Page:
Annual report pursuant to Section 13 and 15(d)

Fair Value Disclosures

v2.4.0.8
Fair Value Disclosures
12 Months Ended
Feb. 01, 2014
Fair Value Disclosures [Abstract]  
Fair Value Disclosures
Fair Value Disclosures 
In determining fair value, the accounting standards establish a three level hierarchy for inputs used in measuring fair value, as follows:
Level 1 — Quoted prices in active markets for identical assets or liabilities.
Level 2 — Significant observable inputs other than quoted prices in active markets for similar assets and liabilities, such as quoted prices for identical or similar assets or liabilities in markets that are not active; or other inputs that are observable or can be corroborated by observable market data.
Level 3 — Significant unobservable inputs reflecting our own assumptions, consistent with reasonably available assumptions made by other market participants.
 
REIT Assets Measured on a Recurring Basis
During 2013 and 2012, we sold all of our investments in public REIT assets (see Note 17). The market values of our investment in public REIT assets were accounted for as available-for-sale securities and were carried at fair value on an ongoing basis in Other assets in the Consolidated Balance Sheets. We determined the fair value of our investment in public REIT assets using quoted market prices.  There were no transfers in or out of any levels during any period presented.







Our REIT assets measured at fair value are as follows: 
 
 
 
 
REIT Assets - Fair Value Measurements at Reporting Date Using
($ in millions) 
 
Cost Basis
 
Quoted Prices in Active Markets of Identical Assets (Level 1)
 
Significant Other Observable Inputs (Level 2)
 
Significant Unobservable Inputs (Level 3)
As of February 1, 2014
 
$

 
$

 
$

 
$

As of February 2, 2013
 
7

 
33

 

 



Other Non-Financial Assets Measured on a non-Recurring Basis
The following table presents fair values for those assets measured at fair values and gains or losses during 2013 and 2012 on a non-recurring basis, and remaining on our Consolidated Balance Sheet:
 
 
 
 
Fair Value Measurements at Reporting Date Using
 
 
($ in millions) 
 
Carrying Value
 
Quoted Prices in Active Markets of Identical Assets (Level 1)
 
Significant Other Observable Inputs (Level 2)
 
Significant Unobservable Inputs (Level 3)
 
Total Gains (Losses)
As of February 1, 2014
 
 
 
 
 
 
 
 
 
 
Store assets
 
$
2

 
$

 
$

 
$
2

 
$
(18
)
Intangible asset (Note 6)
 
5

 

 

 
5

 
(9
)
Total
 
$
7

 
$

 
$

 
$
7

 
$
(27
)
As of February 2, 2013
 
 
 
 
 
 
 
 
 
 
Store assets
 
8

 

 

 
8

 
(26
)
Total
 
$
8

 
$

 
$

 
$
8

 
$
(26
)


In 2013, assets of 25 underpeforming department stores that continued to operate with carrying values of $20 million were written down to their estimated fair values of $2 million resulting in impairment charges of $18 million. In 2012, assets of 13 underpeforming department stores that continued to operate with carrying values of $34 million were written down to their estimated fair values of $8 million, resulting in impairment charges of $26 million. These impairment charges are recorded in the line item Real estate and other, net in the Consolidated Statements of Operations. Key assumptions used to determine fair values were future cash flows including, among other things, expected future operating performance and changes in economic conditions as well as other market information obtained from brokers.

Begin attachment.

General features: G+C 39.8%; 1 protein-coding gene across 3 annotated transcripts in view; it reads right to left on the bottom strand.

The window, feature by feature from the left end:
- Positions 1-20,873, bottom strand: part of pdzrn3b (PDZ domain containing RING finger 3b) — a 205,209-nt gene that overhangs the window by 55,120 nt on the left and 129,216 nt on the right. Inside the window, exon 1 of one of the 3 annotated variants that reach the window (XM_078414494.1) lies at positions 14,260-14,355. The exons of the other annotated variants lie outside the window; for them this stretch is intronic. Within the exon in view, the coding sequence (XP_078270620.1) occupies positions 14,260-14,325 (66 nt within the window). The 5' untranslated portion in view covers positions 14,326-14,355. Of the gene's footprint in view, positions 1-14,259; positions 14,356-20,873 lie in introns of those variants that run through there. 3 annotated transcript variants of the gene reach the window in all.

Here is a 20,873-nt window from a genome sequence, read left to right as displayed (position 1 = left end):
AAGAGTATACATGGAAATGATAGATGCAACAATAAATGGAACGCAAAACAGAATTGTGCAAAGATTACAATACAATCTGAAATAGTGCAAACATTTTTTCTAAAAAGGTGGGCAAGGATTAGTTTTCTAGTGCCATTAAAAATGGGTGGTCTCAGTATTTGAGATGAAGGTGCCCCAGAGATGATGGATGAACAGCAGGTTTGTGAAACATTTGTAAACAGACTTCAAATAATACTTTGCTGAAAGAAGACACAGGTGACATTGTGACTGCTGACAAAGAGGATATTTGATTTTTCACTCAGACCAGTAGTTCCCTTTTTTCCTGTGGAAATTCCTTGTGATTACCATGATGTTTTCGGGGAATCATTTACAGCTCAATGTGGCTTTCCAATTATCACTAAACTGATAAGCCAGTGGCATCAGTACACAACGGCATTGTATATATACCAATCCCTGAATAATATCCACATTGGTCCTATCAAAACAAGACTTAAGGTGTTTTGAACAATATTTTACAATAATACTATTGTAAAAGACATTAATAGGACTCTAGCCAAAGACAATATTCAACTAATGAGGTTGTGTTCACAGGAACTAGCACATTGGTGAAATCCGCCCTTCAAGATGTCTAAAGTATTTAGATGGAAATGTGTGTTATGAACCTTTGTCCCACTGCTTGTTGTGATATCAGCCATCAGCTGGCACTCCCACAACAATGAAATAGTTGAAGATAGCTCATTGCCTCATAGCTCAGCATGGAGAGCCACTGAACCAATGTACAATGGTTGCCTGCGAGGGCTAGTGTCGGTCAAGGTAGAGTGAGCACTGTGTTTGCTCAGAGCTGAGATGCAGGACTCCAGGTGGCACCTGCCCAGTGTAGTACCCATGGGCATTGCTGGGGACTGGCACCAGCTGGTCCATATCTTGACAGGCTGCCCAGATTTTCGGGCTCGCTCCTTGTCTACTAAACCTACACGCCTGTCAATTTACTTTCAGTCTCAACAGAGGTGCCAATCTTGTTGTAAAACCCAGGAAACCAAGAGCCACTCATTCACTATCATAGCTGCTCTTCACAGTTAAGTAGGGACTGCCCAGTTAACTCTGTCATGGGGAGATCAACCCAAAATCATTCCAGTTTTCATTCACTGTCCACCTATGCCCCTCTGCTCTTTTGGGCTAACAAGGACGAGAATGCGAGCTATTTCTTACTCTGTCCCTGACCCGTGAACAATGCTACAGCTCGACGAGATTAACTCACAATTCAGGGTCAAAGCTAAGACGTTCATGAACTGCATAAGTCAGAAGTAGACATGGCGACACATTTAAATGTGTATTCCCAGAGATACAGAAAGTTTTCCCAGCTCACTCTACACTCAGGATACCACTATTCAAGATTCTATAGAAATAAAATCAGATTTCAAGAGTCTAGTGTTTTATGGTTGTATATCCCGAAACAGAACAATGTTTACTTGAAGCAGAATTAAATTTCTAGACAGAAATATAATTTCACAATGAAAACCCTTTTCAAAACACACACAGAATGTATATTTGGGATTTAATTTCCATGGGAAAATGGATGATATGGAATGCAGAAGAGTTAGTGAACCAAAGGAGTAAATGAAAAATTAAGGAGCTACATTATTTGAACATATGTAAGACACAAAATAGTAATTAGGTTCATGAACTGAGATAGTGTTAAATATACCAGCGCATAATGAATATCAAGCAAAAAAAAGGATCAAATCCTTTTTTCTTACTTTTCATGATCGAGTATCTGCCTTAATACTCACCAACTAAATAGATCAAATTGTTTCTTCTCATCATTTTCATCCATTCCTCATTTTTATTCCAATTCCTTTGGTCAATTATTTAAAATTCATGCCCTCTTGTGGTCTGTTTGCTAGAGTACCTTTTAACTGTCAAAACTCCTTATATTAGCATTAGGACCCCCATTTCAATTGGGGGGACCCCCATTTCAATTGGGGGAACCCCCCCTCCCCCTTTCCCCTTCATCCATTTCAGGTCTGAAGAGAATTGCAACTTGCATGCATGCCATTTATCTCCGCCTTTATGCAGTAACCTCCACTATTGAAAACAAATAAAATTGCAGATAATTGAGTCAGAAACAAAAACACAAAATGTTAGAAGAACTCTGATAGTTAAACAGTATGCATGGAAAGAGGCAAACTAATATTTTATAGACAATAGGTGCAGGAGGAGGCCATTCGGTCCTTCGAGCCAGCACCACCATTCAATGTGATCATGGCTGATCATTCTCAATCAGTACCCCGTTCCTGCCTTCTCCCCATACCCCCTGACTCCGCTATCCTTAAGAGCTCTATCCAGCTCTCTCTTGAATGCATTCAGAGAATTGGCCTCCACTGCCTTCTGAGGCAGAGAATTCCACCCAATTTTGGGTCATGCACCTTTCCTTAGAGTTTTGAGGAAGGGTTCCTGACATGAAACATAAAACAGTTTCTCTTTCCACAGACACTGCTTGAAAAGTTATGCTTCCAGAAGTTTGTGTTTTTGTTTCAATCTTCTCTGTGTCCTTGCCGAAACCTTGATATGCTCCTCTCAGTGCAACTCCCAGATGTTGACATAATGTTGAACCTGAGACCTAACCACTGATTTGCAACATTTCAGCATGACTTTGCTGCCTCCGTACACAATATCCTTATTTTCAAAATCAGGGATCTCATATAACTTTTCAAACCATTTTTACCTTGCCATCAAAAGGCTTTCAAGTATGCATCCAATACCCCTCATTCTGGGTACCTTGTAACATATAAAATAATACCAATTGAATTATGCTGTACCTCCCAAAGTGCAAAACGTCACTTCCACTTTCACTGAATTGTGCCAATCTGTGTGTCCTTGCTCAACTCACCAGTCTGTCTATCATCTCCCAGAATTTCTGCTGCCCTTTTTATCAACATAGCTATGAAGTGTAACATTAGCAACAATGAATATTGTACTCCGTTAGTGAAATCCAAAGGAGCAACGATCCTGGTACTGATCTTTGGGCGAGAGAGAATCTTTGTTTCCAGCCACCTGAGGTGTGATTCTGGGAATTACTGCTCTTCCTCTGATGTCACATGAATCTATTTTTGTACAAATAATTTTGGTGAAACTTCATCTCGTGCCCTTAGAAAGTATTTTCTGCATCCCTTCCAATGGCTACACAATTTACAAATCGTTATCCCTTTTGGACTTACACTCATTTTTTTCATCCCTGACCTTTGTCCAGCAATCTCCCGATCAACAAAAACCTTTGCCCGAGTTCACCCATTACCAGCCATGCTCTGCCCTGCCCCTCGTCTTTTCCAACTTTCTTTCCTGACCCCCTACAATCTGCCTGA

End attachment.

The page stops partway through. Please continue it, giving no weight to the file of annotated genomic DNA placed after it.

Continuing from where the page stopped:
During the fourth quarter of 2013, as a result of sales performance below our expectations, we decided to reduce our future product offerings under the monet trade name, indicating a possible impairment. We tested our indefinite-lived intangible asset monet utilizing the relief from royalty method to determine the estimated fair value. The relief from royalty method estimates our theoretical royalty savings from ownership of the intangible asset. Key assumptions in determining relief from royalty include, among other things, discount rates, royalty rates, growth rates, sales projections and terminal value rates. In 2013, our ownership of the U.S. and Puerto Rico rights of the monet trade name, with a carrying amount of $14 million, was written down to its estimated fair value of $5 million, resulting in an impairment charge of $9 million recorded in the line item Real estate and other, net in the Consolidated Statements of Operations.

Other Financial Instruments
Carrying values and fair values of financial instruments that are not carried at fair value in the Consolidated Balance Sheets are as follows:
 
 
 
As of February 1, 2014
 
As of February 2, 2013
($ in millions)
 
Carrying Amount
 
Fair Value
 
Carrying Amount
 
Fair Value
Long-term debt, including current maturities
 
$
4,862

 
$
4,209

 
$
2,868

 
$
2,456

Cost investment (Note 16)
 

 

 
36

 


 
The fair value of long-term debt is estimated by obtaining quotes from brokers or is based on current rates offered for similar debt.  The cost investment was for equity securities that were not registered and freely tradable shares and their fair values were not readily determinable; however, we believe the carrying value approximated or was less than the fair value.
 
As of February 1, 2014 and February 2, 2013, the fair values of cash and cash equivalents, accounts payable and short-term borrowings approximate their carrying values due to the short-term nature of these instruments. In addition, the fair values of the capital lease commitments and the note payable approximate their carrying values.  These items have been excluded from the table above. 
 
Concentrations of Credit Risk 
We have no significant concentrations of credit risk.